Friday, 19 November 2010

Now the deed is done. . . one week on

I am back at home and feeling pretty shell-shocked, even now part of me feels like the whole thing has happened to someone else. The operation itself went absolutely fine with no complications. I was admitted the day before and everyone involved in the surgery was there to go through my medical history, ask lots of questions etc so that they were all as prepared as they could be. I was put on a hydration drip that afternoon, and whilst obviously feeling nervous about it all, felt that I was in very good hands. That however did not stop me from spending the entire night wide awake! I wasn’t allowed a sleeping pill because of the dangers of it affecting the anaesthetic and boy did I need one – thank heavens I was in a single room and unable to disturb anyone else! I was awake for about 28 hours straight in total; not a good idea! It made a huge difference to me on a personal and emotional level to be afforded the privacy of a single room; a real boon to anyone having this type of surgery, and one I was very grateful for.

A word here about the staff who looked after me during my 4 day stay in hospital – the epitome of everything that we would all wish the NHS to be and nothing less! Surgeons and doctors who even check up on your well-being when they are off-duty because they care so much, and nurses who look after you with sympathy and compassion – what more could I have asked for? I am deeply grateful to everyone involved with my care at North Devon Hospital; they are a truly wonderful group of dedicated, caring professionals!

I was discharged from hospital on Saturday afternoon instead of the usual Friday because on Friday morning I had a bad episode of vomiting and diarrhoea. There was concern that I had contracted a bug but I’m pretty sure that it was just a reaction to all the stress of the previous few days as it didn’t persist. By this time I had psyched myself up, in the presence of a nurse, to look at my wound and also managed to give my husband a quick look at it too. The nurse was brilliant and sat and held my hand whilst I cried, not so much because of the wound itself which is very neat, but because it was the first step in acknowledging the loss of my breast. This is an ongoing process and I am not yet reconciled to it at all. My husband was wonderfully matter-of-fact about the whole thing which helped enormously.

On Friday my Breast Care Nurse had called by to give me my temporary prosthesis and to leave me with some immediate post-op care advice. I have my booklet of exercises which I have to start on at the weekend, plus of course there is all the things to be careful about to avoid contracting Lymphoedema – just a bit scary but of course very necessary! It felt very odd on Saturday lunch time getting dressed and putting on a bra with a prosthesis in it, somehow it was me, but not me. Very difficult to actually put into words!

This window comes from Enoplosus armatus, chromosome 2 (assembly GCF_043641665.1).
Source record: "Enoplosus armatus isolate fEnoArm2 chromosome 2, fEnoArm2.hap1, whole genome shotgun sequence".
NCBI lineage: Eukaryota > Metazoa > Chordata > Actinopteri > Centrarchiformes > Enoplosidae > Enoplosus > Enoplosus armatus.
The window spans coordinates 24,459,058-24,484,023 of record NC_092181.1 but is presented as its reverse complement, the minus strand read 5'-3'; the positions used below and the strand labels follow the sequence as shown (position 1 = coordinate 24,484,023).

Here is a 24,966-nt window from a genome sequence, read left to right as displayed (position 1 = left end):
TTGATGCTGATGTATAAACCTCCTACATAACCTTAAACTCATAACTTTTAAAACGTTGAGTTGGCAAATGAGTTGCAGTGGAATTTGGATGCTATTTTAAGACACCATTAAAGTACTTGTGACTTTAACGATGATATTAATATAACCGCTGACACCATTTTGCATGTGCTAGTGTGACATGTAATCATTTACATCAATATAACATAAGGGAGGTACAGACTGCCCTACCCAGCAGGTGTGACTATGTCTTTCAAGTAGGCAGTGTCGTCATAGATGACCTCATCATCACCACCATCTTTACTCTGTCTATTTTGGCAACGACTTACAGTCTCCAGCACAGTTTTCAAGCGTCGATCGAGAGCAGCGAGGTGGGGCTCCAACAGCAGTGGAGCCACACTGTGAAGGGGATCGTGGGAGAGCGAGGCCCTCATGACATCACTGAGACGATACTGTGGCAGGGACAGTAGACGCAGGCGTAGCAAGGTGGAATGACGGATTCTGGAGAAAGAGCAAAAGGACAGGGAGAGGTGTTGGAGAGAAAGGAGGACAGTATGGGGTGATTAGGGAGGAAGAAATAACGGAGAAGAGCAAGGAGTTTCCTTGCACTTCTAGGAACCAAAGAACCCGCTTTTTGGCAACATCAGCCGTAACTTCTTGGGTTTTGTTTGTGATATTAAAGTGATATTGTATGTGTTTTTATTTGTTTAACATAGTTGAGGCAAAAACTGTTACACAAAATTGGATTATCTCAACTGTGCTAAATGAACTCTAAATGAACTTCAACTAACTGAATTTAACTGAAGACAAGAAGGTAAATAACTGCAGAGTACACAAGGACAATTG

My first few days at home have been a mixture of relief that I’ve now had the surgery, anguish at having had my breast removed and anxiety because of course I still have to go back for my histology results on Friday and with that brings the news of what happens next. I am still in pain and needing most of the painkillers I was prescribed, all though each day is just a tiny bit better and I am managing to get a reasonable amount of movement in the affected arm. The weird part is not having much or any sensation in my right arm pit, on the underside of my upper arm or just below my arm pit as a result of having lymph glands removed. Washing is a truly surreal experience as sometimes it is hard to tell if you are applying soap, water, etc in the right place unless you actually look! Right from the very beginning I knew that bathing was going to be a big hurdle to get over, not physically but emotionally, because our bathroom, like much of the rest of the cottage has a lot of mirrors in it. It is hard to turn around without catching sight of yourself in at least one of them, so I was going to have to face up straight away to knowing what I now look like, and it wasn’t easy to do. 

My husband has been absolutely amazing – very quick to help when needed but also to demonstrate that it hasn’t affected how he feels about me either physically or emotionally. He was there when I had my first bath, holding my hand and telling me how he loves me even more for being so brave. I love him more than ever just for that simple affirmation! I am so grateful to have him at my side during these times.

Today I am venturing out for the first time since leaving hospital and it’s going to be a strange experience. We have boring household stuff to do but first of all we are just going to find somewhere nice and quiet for lunch, as I think I need to break myself in gently to rejoining the world which I know I have to do.


  1. It is weird without the lymph nodes. I kept telling my doc I was swollen, and he kept tellingme I wasn't. It still feels weird a year 3 months later. It truly doesn't feel as weird as it used to. Doesn't mean I want anybody slamming a door on it either.

  2. I have absolutely no feeling at all in my armpit, on the underside of my upper arm and across most of the mx scar. My breast cancer nurse has told me that it may never come back completely but to exercise my arm as much as possible as that might help. I think we are probably stuck with it though.